1-800-235-7500 info@curbellmedical.com


When it comes to their bed, patients deserve more than basic comfort. They deserve every modern convenience. This is why Curbell Medical is focused on providing the highest quality healthcare mattresses and mattresses covers in the industry.


We offer our mattresses in numerous sizes and comfort levels, and also offer covers to get more life out of mattresses that are in otherwise good condition.


Your mattresses get a lot of use and abuse — especially stretcher mattresses that are moved from department to department many times each day. We offer a variety of sizes and types to fit all your stretchers.


Our mattresses are direct replacements for Stryker’s Gynnie birthing stretchers, and include the correctly-placed snaps and hook-and-loop fasteners to keep them in place.


On the surface, most mattresses look pretty much alike — most of them are just blue rectangles, after all. But what’s inside (and out) can have a big impact on patient comfort, patient safety, and durability.

Comfort, safety, and durability, aren’t independent of each other. A mattress that’s so thin that the patient “bottoms out” onto the bed or stretcher is not just uncomfortable — it’s also unsafe, as an unsupportive mattress could lead to pressure injuries. A mattress that lets fluids leak into its seams isn’t just unsafe — it’s also less durable, as those fluids can cause the foam to degrade. When choosing a mattress, keep all of these things in mind; and if you’re having trouble figuring out what you need, contact your Curbell sales representative at 1-800-235-7500.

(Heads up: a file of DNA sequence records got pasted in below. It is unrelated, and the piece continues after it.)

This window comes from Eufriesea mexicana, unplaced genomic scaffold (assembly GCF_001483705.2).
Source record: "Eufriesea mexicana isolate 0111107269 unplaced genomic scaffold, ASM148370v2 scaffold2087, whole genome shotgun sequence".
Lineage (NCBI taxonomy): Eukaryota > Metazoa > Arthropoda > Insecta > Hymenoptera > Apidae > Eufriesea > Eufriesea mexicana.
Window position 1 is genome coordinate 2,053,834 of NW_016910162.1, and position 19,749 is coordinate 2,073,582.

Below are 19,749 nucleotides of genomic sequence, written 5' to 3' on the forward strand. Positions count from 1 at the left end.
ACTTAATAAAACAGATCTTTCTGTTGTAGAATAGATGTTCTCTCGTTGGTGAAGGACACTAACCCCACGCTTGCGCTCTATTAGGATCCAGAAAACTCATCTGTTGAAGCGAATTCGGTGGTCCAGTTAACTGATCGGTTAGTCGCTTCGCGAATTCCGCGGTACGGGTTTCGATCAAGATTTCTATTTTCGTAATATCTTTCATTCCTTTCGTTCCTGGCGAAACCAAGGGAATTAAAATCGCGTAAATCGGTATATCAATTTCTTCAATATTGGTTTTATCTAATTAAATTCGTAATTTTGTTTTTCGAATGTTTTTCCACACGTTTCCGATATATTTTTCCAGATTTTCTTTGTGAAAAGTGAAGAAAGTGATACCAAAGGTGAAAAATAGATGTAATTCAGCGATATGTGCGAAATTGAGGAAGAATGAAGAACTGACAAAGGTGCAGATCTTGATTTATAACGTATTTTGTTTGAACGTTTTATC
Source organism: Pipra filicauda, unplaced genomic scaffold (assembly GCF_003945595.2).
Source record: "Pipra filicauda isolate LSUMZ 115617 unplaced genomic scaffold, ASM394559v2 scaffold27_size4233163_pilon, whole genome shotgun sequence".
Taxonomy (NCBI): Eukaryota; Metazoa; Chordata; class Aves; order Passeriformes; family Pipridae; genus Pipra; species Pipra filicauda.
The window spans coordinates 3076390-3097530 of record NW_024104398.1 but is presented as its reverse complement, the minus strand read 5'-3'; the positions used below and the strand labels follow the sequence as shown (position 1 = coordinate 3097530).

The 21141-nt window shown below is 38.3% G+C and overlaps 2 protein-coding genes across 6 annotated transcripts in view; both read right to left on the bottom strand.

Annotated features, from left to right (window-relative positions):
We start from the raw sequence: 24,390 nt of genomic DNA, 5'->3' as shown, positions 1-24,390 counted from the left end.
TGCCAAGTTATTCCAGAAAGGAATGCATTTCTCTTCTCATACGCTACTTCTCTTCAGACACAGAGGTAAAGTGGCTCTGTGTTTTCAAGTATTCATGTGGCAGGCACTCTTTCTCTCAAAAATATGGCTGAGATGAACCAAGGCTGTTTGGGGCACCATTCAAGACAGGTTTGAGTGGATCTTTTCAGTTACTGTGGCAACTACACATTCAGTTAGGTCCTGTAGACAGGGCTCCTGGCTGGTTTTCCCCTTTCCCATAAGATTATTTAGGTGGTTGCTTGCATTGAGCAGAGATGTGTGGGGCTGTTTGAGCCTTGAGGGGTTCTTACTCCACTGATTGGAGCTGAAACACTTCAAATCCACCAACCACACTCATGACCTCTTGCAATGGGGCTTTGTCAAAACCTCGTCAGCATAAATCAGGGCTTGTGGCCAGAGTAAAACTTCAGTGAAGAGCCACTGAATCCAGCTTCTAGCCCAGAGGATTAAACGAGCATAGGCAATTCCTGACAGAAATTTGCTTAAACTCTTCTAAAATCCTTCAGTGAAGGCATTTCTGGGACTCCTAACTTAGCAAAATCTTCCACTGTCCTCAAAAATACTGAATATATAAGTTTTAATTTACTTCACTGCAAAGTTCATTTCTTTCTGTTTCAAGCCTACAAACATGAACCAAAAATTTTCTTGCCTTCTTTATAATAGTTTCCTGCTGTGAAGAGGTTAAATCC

Boarding times for patients in the ED vary greatly, and some can be on stretchers in for many hours1 before they get moved to a room.

Consider what type of foam and thickness will be appropriate for your stretchers and beds to provide comfort and to minimize risk from pressure injuries.

Options include memory foam, which allows the patient to be immersed into the mattress reducing pressure to body regions that are susceptible to pressure injuries; and non-powered reactive mattresses that deliver dynamic response to patient movement.


Stretchers and beds may look the same size from one model to the next, but there can be several inches difference from one to the next. Make sure you get the right size for your stretcher or bed frame.


Consider yor patient population and make sure your mattresses can support their weight.


Fluids can make their way into mattresses via several routes, from the seams and zipper to tears and punctures For maximum fluid resistance, look for seams that are welded, rather than sewn, as well as zippers that aren’t completely exposed.


Make sure your mattresses are able to withstand your hospital’s cleaning protocol. A less expensive material might seem appealing from a budget standpoint, but the disinfectants your hospital uses may cut its life short. For the best durability and resistance to bleach and peroxide, look for a mattress cover made of a polyester-coated knit with a polycarbonate additive.


The mattresses that came with your beds and stretchers were tested to various standards, and the mattresses that replace them should, too. 

The Support Surface Standards Initiative (S3I) was founded in 2001 to fill the need for performance and reporting standards. It develops uniform terminology, test methods, and reporting standards for support surfaces, and with the affiliation with ANSI/RESNA, it became the official standards body for the United States.

Contact us today for more information

Call us at 1-800-235-7500 or click the button below.